Among Ducks, Geese and Crane

Among Ducks, Geese and Crane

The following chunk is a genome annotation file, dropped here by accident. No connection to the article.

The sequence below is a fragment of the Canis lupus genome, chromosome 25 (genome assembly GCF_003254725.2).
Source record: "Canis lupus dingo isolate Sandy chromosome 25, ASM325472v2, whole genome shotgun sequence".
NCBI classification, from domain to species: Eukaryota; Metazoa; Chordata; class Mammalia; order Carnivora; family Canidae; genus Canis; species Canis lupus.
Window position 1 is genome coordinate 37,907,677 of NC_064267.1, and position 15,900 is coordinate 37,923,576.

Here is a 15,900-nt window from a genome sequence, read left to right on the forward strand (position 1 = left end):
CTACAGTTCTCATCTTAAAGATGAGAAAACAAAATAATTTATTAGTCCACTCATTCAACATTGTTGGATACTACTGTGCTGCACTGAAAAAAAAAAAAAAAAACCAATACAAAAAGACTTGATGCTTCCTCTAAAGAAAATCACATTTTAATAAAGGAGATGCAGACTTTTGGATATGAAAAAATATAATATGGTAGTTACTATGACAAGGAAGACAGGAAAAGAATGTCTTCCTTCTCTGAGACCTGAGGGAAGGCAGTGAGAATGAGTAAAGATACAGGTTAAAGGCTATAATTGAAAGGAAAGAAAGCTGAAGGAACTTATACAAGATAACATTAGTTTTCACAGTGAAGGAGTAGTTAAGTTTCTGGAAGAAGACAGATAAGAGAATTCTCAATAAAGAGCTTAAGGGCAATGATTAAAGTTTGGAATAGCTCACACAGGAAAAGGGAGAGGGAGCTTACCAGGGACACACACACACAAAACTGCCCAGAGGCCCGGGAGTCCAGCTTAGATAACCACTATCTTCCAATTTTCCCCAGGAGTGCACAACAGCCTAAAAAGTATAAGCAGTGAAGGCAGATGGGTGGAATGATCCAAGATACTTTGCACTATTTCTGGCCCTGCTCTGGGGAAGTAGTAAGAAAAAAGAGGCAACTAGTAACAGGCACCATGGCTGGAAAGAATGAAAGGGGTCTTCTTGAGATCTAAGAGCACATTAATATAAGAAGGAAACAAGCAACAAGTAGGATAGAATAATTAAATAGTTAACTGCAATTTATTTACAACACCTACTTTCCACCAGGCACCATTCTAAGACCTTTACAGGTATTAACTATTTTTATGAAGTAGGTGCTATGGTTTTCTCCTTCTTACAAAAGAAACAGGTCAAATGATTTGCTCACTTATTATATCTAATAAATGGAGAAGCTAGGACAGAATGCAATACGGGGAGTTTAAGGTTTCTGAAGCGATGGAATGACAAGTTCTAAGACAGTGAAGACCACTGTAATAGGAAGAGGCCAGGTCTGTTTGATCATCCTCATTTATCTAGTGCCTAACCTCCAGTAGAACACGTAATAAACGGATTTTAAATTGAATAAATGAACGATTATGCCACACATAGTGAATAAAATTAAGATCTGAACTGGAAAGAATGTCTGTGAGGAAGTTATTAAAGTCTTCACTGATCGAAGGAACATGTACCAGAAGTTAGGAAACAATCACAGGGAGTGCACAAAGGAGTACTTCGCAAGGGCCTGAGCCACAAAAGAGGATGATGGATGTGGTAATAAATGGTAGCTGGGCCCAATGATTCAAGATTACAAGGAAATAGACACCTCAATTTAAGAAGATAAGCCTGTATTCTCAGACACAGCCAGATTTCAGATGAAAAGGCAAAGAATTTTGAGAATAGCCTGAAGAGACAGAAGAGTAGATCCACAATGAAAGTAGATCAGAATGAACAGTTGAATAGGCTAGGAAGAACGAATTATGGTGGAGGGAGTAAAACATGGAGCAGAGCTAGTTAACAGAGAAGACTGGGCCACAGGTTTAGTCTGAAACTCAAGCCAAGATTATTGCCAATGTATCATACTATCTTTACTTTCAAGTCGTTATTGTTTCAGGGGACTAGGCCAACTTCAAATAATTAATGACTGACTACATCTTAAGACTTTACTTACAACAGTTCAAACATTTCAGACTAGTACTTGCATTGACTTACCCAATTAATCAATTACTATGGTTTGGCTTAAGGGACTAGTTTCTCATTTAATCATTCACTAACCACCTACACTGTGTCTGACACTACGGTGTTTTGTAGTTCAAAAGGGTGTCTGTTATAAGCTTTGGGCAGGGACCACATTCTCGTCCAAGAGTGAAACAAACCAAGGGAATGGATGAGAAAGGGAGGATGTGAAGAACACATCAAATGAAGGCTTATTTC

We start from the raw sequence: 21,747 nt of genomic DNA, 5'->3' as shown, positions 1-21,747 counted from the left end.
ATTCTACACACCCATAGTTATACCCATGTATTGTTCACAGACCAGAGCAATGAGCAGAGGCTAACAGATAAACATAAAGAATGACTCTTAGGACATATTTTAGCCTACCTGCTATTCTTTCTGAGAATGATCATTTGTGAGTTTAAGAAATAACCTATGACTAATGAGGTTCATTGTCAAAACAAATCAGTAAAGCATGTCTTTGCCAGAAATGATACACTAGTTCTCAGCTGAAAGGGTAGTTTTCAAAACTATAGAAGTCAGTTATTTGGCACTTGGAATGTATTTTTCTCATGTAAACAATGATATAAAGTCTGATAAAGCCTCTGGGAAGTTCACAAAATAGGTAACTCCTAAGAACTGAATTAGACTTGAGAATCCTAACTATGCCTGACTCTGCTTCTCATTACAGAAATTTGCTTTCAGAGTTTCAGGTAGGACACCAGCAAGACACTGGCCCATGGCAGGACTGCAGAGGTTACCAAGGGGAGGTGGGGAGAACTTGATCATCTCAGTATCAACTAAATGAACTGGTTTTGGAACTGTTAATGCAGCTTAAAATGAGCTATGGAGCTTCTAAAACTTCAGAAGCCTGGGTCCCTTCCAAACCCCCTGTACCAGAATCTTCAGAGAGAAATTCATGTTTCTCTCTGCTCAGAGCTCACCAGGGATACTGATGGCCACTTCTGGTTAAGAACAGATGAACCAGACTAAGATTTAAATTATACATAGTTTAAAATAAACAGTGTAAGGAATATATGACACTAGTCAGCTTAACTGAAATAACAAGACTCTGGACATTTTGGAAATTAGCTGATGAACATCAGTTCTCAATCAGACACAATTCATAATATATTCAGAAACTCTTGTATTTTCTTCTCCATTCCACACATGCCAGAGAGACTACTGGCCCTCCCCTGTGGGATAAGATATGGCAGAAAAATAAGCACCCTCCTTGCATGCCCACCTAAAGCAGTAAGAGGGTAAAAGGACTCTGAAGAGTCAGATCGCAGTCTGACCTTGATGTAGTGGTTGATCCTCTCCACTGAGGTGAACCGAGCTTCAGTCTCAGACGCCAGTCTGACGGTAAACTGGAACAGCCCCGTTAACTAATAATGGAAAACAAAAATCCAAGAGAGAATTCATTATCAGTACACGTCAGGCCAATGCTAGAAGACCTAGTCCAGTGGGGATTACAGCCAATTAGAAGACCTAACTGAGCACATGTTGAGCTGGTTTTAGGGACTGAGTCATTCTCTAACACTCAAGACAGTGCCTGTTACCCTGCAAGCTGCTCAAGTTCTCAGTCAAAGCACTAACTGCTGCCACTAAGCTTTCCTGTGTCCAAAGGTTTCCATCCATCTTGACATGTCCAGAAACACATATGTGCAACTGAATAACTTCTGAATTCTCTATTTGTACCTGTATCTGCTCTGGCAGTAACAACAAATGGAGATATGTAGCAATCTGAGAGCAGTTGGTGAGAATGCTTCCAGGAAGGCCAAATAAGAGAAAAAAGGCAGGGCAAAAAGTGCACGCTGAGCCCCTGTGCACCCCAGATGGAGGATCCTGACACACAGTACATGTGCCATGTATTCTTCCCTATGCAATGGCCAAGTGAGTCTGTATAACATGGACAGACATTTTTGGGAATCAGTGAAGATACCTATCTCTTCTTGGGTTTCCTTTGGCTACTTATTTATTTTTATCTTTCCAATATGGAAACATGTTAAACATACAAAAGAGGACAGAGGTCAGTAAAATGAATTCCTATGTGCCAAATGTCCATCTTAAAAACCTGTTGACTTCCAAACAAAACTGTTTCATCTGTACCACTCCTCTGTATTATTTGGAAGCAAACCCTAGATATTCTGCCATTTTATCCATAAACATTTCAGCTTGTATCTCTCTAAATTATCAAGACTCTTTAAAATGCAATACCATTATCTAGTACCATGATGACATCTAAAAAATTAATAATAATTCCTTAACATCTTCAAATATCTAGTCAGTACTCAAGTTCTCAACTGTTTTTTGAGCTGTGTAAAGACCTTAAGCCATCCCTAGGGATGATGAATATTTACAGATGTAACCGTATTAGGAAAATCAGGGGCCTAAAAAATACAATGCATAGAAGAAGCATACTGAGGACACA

The mallards were sleeping when I arrived armed with half a bag of wheat bread for them and an oatstraw infusion for myself to help combat the heat as temperatures rose towards the upper nineties mingling with New York City pollution creating both a sweltering and suffocating day. I squatted in a shady spot below a tree and simply watched. A green headed mallard opened one eye in my direction and floated about a foot away from me towards his mate. Four adult Canadain geese and another group of Mallards roosted on the other side of the pond about thirty feet away. The babies were missing this morning. After sitting in silence for about ten minutes, I pulled out my oatstraw infusion took a large swallow to rehydrate and then pulled out my bag of bread. A mallard twitched its tail as if suddenly sensing the food human relationship. I removed a piece and inconspicuously began to crumble it and slid it down the rocks towards the mallard couple closest to me. The male mallard stood watch as if to say ‘Honey you go first,’ while the female had her share. Seeing her eat well and recognizing there was abundance available, the male finally joined in. Two other male mallards caught on that there was a free food frenzy going down on the west bank and began paddling their way over, only to have the male of the mallard couple chase them off with some angry quacks and bill jabs into their sides. The mallard couple feasted happily for a few minutes until their ecstasy of being fed overtook them and their sounds of rapturous eating rose into cacophonous quacks alerting the other ducks and then the geese to the free buffet. After a moment two other adult Canadian geese appeared followed by four preteen grayish goslings. All the winged life made a hasty run/swim across the muddy pond in my direction. Inspired by the family unit of the geese and their quadruplets, I doted most of the bread on the young goslings and some on the parents – hey being parents is hard work – especially goose parents in Central Park in New York City. The preteens crawled up the rocks enthusiastic enough to walk on my legs and eat out of my hand and then snatch the bread all together. I laughed and snapped some candid photos of the youngster, astonished at their boldness. The parents of these young awkward preteens were fierce and did not take their parenting lightly. They wanted only the best for their children and worked very much in scarcity consciousness – ‘come too close to my children or their food and you’ll leave minus a few feathers’ sort of consciousness. Mama goose was a fierce force. During my previous visits, after I fed my feathered friends all of my offerings, mother goose would walk right up to me, hiss at me in a warning as if to say “Bring more next time and off with you now!” It was awe-inspiring to witness this power couple in the park. During some choice duck and geese feedings, if mallards swam too close to the young geese, a goose parent would chase them not just to run them off but actually to latch onto the offending mallard’s tail and pull out their hind feathers. I saw on several occasions this remarkable event where a daring mallard began taking more then his fair share of the bread and a goose parent lunged for him, it’s beak clamping onto the mallard’s tail and pulled back a full bill full of plumage. Later I would see little tufted balls of duck feathers floating away with the current and puddling up on the banks of the pond.